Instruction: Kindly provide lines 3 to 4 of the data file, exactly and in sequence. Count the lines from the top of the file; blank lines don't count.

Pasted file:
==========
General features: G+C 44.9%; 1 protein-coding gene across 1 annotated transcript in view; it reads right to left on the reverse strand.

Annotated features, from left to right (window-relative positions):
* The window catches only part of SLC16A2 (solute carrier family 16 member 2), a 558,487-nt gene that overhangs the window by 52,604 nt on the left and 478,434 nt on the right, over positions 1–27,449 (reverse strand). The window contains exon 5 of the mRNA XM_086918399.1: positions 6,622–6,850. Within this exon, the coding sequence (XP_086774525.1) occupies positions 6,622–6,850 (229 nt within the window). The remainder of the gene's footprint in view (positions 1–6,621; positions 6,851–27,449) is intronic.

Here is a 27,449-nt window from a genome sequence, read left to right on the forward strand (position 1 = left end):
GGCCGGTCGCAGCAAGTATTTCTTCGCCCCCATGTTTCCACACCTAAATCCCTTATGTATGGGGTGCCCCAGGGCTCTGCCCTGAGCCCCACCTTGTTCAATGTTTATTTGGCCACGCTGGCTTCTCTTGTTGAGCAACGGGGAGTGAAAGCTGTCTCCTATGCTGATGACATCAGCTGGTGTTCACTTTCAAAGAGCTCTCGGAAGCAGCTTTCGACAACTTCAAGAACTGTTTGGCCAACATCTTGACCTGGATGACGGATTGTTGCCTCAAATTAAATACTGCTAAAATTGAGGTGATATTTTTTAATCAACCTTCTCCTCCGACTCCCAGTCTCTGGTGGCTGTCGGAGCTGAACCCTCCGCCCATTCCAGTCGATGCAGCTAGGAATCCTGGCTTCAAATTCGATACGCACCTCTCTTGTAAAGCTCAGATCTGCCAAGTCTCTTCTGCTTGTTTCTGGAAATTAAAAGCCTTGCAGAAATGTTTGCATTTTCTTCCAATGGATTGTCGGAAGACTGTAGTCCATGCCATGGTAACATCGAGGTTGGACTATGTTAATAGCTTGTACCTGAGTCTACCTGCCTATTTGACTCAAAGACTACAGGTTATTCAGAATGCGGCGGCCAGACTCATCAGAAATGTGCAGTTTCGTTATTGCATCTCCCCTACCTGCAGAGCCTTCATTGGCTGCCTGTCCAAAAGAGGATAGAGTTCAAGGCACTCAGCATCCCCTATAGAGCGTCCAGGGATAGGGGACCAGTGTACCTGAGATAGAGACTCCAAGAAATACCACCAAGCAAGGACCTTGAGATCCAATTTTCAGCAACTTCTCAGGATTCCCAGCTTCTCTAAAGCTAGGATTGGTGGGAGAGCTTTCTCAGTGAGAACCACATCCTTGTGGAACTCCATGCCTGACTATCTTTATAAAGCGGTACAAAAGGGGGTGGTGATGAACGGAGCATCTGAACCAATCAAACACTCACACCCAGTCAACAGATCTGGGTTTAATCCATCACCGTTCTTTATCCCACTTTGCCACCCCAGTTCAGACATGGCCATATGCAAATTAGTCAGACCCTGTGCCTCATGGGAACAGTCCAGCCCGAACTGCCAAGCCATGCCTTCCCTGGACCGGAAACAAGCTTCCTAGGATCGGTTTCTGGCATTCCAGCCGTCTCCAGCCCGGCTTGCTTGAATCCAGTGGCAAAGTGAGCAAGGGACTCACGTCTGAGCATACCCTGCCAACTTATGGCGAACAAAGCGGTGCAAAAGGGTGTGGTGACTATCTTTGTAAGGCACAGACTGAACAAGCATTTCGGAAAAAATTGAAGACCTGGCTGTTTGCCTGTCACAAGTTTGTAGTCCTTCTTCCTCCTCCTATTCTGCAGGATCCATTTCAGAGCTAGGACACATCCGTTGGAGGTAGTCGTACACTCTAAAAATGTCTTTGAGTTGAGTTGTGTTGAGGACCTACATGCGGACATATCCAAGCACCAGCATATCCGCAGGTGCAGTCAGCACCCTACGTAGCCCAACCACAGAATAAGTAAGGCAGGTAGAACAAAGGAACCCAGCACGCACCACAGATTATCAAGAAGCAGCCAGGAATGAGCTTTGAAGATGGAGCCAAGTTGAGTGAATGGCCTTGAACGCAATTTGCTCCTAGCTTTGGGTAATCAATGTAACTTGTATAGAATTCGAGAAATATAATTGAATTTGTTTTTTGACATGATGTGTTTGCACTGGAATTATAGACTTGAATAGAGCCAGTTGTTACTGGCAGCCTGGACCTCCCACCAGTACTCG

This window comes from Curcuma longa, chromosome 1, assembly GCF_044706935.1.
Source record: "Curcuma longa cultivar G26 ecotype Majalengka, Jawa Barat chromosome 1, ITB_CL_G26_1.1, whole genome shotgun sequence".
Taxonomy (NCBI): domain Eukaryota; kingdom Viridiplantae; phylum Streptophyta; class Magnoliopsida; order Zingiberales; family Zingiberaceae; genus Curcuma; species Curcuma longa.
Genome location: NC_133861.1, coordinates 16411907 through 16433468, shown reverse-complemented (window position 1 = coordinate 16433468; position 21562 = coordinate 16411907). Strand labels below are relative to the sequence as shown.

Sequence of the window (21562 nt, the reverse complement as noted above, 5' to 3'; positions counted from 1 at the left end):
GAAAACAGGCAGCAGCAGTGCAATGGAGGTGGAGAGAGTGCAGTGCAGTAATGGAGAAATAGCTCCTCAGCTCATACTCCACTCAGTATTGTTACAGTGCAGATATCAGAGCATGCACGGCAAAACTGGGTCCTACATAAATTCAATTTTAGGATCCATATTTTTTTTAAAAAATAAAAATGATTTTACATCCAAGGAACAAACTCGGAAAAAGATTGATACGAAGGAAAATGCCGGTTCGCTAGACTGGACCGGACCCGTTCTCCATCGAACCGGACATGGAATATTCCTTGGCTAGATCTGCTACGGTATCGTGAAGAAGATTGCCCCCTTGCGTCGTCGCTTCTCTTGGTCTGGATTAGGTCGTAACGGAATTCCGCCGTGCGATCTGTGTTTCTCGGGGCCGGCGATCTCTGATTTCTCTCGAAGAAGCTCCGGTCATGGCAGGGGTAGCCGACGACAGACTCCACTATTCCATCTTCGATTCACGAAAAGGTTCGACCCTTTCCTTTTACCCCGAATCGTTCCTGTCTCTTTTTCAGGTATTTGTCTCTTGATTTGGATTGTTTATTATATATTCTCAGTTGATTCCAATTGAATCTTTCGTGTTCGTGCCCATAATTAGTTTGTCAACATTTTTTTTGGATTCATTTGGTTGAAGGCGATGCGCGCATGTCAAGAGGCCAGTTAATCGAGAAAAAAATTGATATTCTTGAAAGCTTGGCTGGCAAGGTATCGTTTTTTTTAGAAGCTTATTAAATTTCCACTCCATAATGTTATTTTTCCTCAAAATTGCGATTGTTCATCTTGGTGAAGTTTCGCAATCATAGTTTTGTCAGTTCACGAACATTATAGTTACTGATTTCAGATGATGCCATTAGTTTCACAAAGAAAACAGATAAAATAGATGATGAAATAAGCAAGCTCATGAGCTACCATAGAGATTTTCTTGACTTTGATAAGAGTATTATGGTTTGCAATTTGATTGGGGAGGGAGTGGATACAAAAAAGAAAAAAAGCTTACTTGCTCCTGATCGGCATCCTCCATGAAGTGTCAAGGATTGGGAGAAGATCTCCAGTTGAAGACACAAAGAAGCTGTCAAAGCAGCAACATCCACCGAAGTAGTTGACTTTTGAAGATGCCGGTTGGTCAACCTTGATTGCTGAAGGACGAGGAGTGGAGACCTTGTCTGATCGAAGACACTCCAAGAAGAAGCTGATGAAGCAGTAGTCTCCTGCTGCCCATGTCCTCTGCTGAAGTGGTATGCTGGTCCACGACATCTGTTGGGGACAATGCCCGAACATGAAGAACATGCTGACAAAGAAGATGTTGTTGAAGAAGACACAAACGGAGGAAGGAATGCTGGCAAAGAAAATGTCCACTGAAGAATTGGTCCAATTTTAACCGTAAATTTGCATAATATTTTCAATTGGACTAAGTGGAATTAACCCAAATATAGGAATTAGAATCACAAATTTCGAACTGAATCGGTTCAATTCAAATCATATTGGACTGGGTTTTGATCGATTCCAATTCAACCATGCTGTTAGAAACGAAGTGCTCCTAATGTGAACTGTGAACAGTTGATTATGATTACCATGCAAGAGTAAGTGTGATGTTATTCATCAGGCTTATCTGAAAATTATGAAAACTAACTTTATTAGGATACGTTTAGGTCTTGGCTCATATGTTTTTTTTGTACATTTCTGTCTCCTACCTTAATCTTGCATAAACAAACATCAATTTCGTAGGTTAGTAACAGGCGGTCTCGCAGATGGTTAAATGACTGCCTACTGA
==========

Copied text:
* The window catches only part of SLC16A2 (solute carrier family 16 member 2), a 558,487-nt gene that overhangs the window by 52,604 nt on the left and 478,434 nt on the right, over positions 1–27,449 (reverse strand). The window contains exon 5 of the mRNA XM_086918399.1: positions 6,622–6,850. Within this exon, the coding sequence (XP_086774525.1) occupies positions 6,622–6,850 (229 nt within the window). The remainder of the gene's footprint in view (positions 1–6,621; positions 6,851–27,449) is intronic.

Here is a 27,449-nt window from a genome sequence, read left to right on the forward strand (position 1 = left end):